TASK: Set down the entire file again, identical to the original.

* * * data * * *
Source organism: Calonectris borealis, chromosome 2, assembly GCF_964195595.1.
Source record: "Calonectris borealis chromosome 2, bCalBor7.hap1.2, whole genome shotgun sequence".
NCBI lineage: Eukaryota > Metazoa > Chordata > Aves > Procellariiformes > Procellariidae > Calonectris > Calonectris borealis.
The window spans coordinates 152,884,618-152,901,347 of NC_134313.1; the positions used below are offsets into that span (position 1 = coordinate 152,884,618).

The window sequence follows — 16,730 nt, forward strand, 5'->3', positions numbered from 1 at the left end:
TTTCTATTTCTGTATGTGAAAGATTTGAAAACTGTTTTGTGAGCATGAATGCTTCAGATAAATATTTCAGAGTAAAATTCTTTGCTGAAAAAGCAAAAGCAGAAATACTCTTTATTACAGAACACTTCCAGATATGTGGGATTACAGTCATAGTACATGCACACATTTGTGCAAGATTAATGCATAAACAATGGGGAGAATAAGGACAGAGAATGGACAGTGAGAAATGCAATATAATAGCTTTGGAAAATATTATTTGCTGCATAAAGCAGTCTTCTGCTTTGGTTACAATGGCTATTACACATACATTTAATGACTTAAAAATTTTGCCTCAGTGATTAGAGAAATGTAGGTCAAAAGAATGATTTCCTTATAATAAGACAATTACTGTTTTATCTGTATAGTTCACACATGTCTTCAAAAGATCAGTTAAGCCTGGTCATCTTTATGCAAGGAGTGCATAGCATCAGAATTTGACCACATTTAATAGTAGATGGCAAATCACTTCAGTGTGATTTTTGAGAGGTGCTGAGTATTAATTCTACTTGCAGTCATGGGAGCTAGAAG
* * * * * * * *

Source organism: Calonectris borealis, chromosome 2, assembly GCF_964195595.1.
Source record: "Calonectris borealis chromosome 2, bCalBor7.hap1.2, whole genome shotgun sequence".
NCBI lineage: Eukaryota > Metazoa > Chordata > Aves > Procellariiformes > Procellariidae > Calonectris > Calonectris borealis.
The window spans coordinates 152,884,618-152,901,347 of NC_134313.1; the positions used below are offsets into that span (position 1 = coordinate 152,884,618).

The window sequence follows — 16,730 nt, forward strand, 5'->3', positions numbered from 1 at the left end:
TTTCTATTTCTGTATGTGAAAGATTTGAAAACTGTTTTGTGAGCATGAATGCTTCAGATAAATATTTCAGAGTAAAATTCTTTGCTGAAAAAGCAAAAGCAGAAATACTCTTTATTACAGAACACTTCCAGATATGTGGGATTACAGTCATAGTACATGCACACATTTGTGCAAGATTAATGCATAAACAATGGGGAGAATAAGGACAGAGAATGGACAGTGAGAAATGCAATATAATAGCTTTGGAAAATATTATTTGCTGCATAAAGCAGTCTTCTGCTTTGGTTACAATGGCTATTACACATACATTTAATGACTTAAAAATTTTGCCTCAGTGATTAGAGAAATGTAGGTCAAAAGAATGATTTCCTTATAATAAGACAATTACTGTTTTATCTGTATAGTTCACACATGTCTTCAAAAGATCAGTTAAGCCTGGTCATCTTTATGCAAGGAGTGCATAGCATCAGAATTTGACCACATTTAATAGTAGATGGCAAATCACTTCAGTGTGATTTTTGAGAGGTGCTGAGTATTAATTCTACTTGCAGTCATGGGAGCTAGAAG